I don’t have time to go into much depth right now, but there is a lot of big Supreme Court news happening today. Part of it has to do with the fact that the most-anticipated decisions are typically published at the end of the court’s term, which is now. But there is also the changing of the guard with Justice John Paul Stevens retiring.
The latter brings us to the start to Elena Kagan’s confirmation hearings. She’s promised to be an impartial judge.
An ideologically split Supreme Court ruled Monday that a law school can legally deny recognition to a Christian student group that won’t let gays join, with one justice saying that the First Amendment does not require a public university to validate or support the group’s “discriminatory practices.”
The court turned away an appeal from the Christian Legal Society, which sued to get funding and recognition from the University of California’s Hastings College of the Law. The CLS requires that voting members sign a statement of faith and regards “unrepentant participation in or advocacy of a sexually immoral lifestyle” as being inconsistent with that faith.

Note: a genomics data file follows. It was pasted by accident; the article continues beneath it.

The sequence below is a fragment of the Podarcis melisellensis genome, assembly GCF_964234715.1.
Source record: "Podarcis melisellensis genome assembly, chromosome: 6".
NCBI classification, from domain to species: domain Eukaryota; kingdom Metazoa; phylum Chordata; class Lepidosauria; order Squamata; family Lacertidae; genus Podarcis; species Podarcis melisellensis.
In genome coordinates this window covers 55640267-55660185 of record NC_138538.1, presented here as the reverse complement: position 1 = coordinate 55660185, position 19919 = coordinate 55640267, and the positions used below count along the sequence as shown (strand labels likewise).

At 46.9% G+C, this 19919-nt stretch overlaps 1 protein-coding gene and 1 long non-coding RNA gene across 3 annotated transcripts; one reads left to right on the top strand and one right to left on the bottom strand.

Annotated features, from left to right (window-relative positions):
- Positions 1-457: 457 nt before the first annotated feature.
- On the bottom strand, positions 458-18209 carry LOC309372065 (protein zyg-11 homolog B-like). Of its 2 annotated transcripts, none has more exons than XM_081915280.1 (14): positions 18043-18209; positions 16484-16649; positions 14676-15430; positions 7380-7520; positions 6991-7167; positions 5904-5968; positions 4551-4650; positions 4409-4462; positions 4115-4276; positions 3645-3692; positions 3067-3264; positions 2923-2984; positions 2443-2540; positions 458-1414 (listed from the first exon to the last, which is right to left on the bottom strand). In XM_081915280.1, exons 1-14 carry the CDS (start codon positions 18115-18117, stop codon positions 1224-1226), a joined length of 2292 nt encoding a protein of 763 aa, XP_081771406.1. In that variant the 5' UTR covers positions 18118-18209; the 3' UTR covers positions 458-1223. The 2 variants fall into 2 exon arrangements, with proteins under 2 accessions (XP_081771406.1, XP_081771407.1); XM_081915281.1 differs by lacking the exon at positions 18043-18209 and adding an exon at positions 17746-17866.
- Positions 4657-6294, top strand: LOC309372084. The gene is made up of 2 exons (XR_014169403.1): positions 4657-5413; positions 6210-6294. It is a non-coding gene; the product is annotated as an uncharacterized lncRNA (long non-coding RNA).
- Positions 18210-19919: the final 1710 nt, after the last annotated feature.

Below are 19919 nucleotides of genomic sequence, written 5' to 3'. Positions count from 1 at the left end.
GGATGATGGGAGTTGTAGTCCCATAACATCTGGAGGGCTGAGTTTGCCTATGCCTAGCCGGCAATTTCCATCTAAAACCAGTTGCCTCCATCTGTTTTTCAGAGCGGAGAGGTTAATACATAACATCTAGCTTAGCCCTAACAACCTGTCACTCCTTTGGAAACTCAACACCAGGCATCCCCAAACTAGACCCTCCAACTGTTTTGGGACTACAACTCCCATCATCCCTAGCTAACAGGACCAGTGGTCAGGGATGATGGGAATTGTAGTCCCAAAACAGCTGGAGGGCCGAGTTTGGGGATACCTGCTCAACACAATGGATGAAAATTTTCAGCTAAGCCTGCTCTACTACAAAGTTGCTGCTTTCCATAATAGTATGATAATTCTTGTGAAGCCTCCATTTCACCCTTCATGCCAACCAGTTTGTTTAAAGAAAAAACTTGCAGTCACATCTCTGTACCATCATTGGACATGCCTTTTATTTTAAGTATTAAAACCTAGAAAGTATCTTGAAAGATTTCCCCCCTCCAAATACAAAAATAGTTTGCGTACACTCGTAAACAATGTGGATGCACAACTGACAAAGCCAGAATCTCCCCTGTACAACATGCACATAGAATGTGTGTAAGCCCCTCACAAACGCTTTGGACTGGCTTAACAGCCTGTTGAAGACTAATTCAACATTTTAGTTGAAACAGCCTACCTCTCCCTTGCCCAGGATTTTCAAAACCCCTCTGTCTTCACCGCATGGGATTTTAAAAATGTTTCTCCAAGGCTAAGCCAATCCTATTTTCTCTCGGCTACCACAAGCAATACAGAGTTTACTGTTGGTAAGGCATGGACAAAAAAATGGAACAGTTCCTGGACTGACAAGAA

But Hastings, which is in San Francisco, said no recognized campus groups may exclude people due to religious belief or sexual orientation.
The court on a 5-4 judgment upheld the lower court rulings saying the Christian group’s First Amendment rights of association, free speech and free exercise were not violated by the college’s nondiscrimination policy.
I’ve previously mentioned Martinez here: I’d be surprised if the high court, with its current make up, upheld Hastings’ anti-discrimination policy. Looks like I airballed that.
Adam Goldstein, of the Student Press Law Center, offers an interesting take on what’s wrong with the Court’s decision today:
While I am deeply sympathetic to the sensibilities of the parties involved in the case, and realize that any outcome would be hurtful to one group or another, I’m not sympathetic to the Supreme Court’s majority opinion in the case. In fact, the rationale of this opinion could end up doing more violence to student expression rights than any decision in the last 22 years.
The reason is that the case hinges on the interpretation of forum status. In short, a forum is created when the government sets aside some property for some people (either the public at large or a subset thereof) to speak. For better or for worse, this is the standard that has been applied to funding for student groups on public campuses, even where the funding originates in student fees.
The Court, upholding the Ninth Circuit’s ruling, found that yes, a college can require groups to admit members despite the groups’ rights to free speech and free association. In the course of doing so, it made some peculiar statements along the way—statements that could well come back to haunt those who would assert a constitutional right to access campus resources held open for students in general.
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